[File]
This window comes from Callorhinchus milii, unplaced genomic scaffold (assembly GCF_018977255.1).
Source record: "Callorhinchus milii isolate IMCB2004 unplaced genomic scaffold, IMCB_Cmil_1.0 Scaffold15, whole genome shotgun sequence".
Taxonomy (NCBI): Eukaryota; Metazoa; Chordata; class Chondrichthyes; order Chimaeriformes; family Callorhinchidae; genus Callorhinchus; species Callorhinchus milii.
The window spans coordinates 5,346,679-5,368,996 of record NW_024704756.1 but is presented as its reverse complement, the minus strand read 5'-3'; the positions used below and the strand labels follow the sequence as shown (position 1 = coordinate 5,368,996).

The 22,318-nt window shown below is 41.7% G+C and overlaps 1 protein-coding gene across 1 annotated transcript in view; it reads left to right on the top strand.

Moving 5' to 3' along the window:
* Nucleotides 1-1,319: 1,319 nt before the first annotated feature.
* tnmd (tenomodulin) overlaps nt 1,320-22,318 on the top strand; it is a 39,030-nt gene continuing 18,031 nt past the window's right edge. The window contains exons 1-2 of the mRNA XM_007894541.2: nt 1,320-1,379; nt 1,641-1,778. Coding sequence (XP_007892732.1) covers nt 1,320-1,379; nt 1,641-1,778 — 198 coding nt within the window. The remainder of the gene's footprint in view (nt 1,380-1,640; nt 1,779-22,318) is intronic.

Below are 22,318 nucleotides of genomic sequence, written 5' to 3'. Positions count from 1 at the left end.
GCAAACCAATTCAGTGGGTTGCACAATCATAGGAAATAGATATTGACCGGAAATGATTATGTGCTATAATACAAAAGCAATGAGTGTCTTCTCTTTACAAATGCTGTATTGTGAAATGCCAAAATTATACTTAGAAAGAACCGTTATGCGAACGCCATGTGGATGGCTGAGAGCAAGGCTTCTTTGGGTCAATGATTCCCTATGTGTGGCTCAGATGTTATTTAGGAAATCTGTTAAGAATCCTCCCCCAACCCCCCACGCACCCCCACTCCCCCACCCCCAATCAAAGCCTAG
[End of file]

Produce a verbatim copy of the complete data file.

This window comes from Callorhinchus milii, unplaced genomic scaffold (assembly GCF_018977255.1).
Source record: "Callorhinchus milii isolate IMCB2004 unplaced genomic scaffold, IMCB_Cmil_1.0 Scaffold15, whole genome shotgun sequence".
Taxonomy (NCBI): Eukaryota; Metazoa; Chordata; class Chondrichthyes; order Chimaeriformes; family Callorhinchidae; genus Callorhinchus; species Callorhinchus milii.
The window spans coordinates 5,346,679-5,368,996 of record NW_024704756.1 but is presented as its reverse complement, the minus strand read 5'-3'; the positions used below and the strand labels follow the sequence as shown (position 1 = coordinate 5,368,996).

The 22,318-nt window shown below is 41.7% G+C and overlaps 1 protein-coding gene across 1 annotated transcript in view; it reads left to right on the top strand.

Moving 5' to 3' along the window:
* Nucleotides 1-1,319: 1,319 nt before the first annotated feature.
* tnmd (tenomodulin) overlaps nt 1,320-22,318 on the top strand; it is a 39,030-nt gene continuing 18,031 nt past the window's right edge. The window contains exons 1-2 of the mRNA XM_007894541.2: nt 1,320-1,379; nt 1,641-1,778. Coding sequence (XP_007892732.1) covers nt 1,320-1,379; nt 1,641-1,778 — 198 coding nt within the window. The remainder of the gene's footprint in view (nt 1,380-1,640; nt 1,779-22,318) is intronic.

Below are 22,318 nucleotides of genomic sequence, written 5' to 3'. Positions count from 1 at the left end.
GCAAACCAATTCAGTGGGTTGCACAATCATAGGAAATAGATATTGACCGGAAATGATTATGTGCTATAATACAAAAGCAATGAGTGTCTTCTCTTTACAAATGCTGTATTGTGAAATGCCAAAATTATACTTAGAAAGAACCGTTATGCGAACGCCATGTGGATGGCTGAGAGCAAGGCTTCTTTGGGTCAATGATTCCCTATGTGTGGCTCAGATGTTATTTAGGAAATCTGTTAAGAATCCTCCCCCAACCCCCCACGCACCCCCACTCCCCCACCCCCAATCAAAGCCTAG